It is in our own selfish interest to rebuild a stable society in Afghanistan

A cycle of war and disorder resulted in Afghanistan's previous failure as a state, and resulted in 11 September
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The Independent Online

The gathering of at least 1,500 Afghans that is expected to open today is an event of primary importance. The very fact of the loya jirga is a kind of triumph. That representatives of every tribe, and from every part of the country, should be sitting down peacefully together is a sign of hope that the country can finally re-emerge from a generation-long dark age.

The gathering of at least 1,500 Afghans that is expected to open today is an event of primary importance. The very fact of the loya jirga is a kind of triumph. That representatives of every tribe, and from every part of the country, should be sitting down peacefully together is a sign of hope that the country can finally re-emerge from a generation-long dark age.

Any agreement, however uneasy, between Afghanistan's tribes and factions should be a stepping stone to elections in two years. And yes, it wouldn't have been even a remote possibility without the military effort that freed the country from the Taliban in the aftermath of 11 September. What's more, despite the difficulties over the ex-king's role that have delayed the opening of the assembly, the sense among diplomats is that it will reach some form of agreement.

So it seems especially churlish to sound any kind of warning note. But a positive outcome in Kabul this month carries nearly as many dangers as it does causes for celebration. Of which the greatest is that the governments so far engaged in the country, the ones including Britain that promised never to "walk away" from Afghanistan will be tempted to start, gradually and at first almost imperceptibly, to do just that, once the war against bin Laden and his associates is somehow judged over.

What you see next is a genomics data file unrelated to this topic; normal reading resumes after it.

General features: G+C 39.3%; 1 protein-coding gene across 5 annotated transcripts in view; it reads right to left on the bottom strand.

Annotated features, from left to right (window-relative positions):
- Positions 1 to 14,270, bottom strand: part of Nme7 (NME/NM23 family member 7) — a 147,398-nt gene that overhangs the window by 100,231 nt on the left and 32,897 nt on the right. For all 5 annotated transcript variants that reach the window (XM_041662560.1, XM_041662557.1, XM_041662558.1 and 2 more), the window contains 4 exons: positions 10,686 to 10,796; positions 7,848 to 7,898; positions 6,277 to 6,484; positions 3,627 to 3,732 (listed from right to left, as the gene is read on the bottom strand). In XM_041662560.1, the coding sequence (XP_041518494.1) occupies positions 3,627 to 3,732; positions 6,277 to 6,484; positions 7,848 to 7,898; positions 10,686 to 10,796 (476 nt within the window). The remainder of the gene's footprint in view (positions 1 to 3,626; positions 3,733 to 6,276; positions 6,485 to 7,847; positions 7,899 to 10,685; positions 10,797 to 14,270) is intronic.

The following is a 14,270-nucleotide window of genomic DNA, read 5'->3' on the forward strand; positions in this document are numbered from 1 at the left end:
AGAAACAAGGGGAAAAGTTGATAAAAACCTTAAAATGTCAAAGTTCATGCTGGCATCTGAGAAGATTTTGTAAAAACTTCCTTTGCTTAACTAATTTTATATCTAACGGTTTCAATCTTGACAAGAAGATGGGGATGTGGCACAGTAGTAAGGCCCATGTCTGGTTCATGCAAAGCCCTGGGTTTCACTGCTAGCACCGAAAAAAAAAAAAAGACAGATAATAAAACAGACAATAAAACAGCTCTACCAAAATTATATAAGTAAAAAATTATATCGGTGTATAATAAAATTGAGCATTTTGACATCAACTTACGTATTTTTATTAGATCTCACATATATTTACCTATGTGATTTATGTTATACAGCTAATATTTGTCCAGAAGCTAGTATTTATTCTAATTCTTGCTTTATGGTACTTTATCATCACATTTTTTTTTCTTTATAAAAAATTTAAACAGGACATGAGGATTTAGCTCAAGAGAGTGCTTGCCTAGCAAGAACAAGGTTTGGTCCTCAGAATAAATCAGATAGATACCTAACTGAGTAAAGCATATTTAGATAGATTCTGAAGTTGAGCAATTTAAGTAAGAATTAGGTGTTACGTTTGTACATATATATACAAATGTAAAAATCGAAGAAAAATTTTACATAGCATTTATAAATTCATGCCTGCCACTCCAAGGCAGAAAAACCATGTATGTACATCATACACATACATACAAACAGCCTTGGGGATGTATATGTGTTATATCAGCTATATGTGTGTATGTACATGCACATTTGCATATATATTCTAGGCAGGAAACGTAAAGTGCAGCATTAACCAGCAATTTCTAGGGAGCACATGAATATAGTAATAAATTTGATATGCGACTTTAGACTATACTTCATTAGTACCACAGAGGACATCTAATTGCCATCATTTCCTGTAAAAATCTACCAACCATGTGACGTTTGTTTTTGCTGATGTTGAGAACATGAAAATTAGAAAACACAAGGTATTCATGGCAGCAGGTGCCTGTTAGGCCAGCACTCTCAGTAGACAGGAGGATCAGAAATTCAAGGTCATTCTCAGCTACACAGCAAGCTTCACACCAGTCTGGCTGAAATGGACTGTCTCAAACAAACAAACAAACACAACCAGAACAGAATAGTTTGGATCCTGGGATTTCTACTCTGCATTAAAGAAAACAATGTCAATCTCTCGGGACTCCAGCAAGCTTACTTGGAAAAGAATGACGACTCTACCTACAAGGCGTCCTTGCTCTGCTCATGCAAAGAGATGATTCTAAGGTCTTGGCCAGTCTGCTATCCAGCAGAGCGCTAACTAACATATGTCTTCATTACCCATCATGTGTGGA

Already, the omens have been, to say the least, mixed. One of the outstanding successes of the post Taliban period has been the 5,000-strong International Security Assistance Force (Isaf), so far under a British command that this month will pass to Turkey, reducing the British component by some 1,000 troops. It has brought a degree of relative order and stability to the capital that is a credit to the 19 nations represented in it. But Isaf's writ barely runs outside greater Kabul itself. Earlier this year an expansion of the force to the rest of the country was actively considered in both Washington and London. British and State Department officials enthusiastic about the idea argued that much greater security, in which the roots of a true civil society might be better nurtured, could be brought to the rest of the country and its main cities by no more than doubling the present force. But the idea foundered, partly because of anxieties, both in Germany, which had admittedly taken a historic step by contributing to the force at all, and in France, and even more because of outright hostility to such an expansion and the "nation-building" connotations it carried in the Pentagon, where Donald Rumsfeld saw the continuing "war against terror" as the overriding priority.